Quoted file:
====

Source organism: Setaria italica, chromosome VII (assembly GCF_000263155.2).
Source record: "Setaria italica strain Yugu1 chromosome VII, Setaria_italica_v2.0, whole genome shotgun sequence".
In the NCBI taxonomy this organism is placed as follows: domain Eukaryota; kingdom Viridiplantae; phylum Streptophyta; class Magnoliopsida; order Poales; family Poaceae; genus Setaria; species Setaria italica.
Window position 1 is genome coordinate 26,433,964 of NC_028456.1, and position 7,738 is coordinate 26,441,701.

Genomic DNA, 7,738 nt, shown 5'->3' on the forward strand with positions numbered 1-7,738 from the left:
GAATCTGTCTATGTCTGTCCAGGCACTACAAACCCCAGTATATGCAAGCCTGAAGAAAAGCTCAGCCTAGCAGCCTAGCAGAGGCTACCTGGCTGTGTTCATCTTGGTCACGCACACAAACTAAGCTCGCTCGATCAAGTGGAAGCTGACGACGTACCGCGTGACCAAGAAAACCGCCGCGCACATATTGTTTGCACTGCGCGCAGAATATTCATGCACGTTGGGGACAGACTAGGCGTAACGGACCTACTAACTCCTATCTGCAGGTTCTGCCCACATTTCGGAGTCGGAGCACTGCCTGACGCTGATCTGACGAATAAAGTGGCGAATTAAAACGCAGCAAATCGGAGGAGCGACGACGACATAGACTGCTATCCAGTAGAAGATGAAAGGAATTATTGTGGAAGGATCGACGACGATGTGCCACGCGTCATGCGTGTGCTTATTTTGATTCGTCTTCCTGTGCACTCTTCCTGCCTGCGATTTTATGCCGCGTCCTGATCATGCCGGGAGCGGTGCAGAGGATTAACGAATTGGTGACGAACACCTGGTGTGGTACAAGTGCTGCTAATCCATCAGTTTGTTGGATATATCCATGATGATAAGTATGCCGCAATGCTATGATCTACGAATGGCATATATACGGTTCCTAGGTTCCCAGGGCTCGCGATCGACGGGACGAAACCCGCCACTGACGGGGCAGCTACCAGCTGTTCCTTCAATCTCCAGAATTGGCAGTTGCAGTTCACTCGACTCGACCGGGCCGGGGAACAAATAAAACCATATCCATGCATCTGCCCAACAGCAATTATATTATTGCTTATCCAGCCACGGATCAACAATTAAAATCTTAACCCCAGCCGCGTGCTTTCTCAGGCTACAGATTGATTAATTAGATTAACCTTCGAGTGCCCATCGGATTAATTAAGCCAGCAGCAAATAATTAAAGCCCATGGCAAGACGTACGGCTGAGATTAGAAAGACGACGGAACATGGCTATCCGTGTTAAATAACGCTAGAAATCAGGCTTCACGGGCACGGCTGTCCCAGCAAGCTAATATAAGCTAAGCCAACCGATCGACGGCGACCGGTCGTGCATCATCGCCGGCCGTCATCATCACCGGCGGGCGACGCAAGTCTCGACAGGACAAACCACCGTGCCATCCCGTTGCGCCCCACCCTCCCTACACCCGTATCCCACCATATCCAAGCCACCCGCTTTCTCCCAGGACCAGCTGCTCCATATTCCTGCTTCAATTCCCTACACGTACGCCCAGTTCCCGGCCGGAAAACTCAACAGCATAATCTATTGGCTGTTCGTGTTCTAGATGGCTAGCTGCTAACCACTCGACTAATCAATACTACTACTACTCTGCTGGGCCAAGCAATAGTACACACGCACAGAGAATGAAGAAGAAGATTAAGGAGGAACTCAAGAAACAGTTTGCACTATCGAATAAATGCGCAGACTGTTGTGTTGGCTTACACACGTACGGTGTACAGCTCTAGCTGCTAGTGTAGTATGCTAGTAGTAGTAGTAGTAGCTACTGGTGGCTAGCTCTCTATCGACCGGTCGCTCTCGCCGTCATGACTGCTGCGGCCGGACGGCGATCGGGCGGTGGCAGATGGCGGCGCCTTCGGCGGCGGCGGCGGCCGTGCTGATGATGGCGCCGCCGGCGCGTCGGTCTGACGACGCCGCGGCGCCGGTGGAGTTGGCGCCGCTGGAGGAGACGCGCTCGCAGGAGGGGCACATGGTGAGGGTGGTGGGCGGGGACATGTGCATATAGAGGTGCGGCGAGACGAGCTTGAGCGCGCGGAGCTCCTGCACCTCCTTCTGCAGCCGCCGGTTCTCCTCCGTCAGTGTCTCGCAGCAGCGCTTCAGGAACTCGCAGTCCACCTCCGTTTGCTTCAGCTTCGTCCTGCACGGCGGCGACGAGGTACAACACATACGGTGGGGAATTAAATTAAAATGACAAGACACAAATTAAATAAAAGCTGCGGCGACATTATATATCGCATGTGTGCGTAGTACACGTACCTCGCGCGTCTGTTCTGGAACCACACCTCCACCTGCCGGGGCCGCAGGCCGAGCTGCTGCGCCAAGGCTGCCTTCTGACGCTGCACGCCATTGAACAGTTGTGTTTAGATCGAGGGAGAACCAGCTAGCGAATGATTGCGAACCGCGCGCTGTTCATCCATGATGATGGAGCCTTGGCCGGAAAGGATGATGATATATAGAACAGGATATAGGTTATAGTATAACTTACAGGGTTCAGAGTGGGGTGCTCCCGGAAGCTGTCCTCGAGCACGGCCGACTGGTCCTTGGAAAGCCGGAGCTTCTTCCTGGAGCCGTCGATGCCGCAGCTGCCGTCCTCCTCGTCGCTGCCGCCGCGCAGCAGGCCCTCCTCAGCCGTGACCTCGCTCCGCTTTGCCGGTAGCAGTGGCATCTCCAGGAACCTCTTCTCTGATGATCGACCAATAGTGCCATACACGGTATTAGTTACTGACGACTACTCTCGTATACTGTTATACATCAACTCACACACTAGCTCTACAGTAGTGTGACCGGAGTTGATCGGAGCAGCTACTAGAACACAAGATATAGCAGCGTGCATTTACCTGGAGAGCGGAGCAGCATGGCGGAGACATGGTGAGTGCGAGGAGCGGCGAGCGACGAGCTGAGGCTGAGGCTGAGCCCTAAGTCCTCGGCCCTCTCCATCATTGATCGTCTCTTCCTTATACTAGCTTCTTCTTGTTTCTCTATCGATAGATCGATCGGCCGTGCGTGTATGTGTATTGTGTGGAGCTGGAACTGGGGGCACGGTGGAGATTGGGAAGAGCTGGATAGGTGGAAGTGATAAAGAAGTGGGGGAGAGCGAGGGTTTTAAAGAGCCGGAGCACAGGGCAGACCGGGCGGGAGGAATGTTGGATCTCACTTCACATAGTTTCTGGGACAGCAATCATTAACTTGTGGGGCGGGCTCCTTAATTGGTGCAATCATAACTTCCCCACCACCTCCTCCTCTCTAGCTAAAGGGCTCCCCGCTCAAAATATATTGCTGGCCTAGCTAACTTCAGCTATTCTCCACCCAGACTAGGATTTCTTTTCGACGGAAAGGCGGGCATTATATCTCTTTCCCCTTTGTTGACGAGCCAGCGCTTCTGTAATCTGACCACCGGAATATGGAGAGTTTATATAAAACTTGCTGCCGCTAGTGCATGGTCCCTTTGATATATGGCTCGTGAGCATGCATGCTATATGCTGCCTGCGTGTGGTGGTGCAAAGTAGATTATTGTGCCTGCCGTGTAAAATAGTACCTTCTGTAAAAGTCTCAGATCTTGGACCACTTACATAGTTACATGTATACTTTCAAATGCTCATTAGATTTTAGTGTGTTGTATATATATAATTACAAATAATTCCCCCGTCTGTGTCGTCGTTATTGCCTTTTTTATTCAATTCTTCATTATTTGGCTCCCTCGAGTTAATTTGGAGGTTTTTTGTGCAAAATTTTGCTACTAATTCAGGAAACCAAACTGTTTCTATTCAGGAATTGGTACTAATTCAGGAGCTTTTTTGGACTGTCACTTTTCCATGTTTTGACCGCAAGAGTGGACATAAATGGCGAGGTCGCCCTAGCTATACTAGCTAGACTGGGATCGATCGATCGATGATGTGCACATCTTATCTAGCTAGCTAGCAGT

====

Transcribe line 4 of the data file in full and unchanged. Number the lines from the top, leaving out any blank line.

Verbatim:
Window position 1 is genome coordinate 26,433,964 of NC_028456.1, and position 7,738 is coordinate 26,441,701.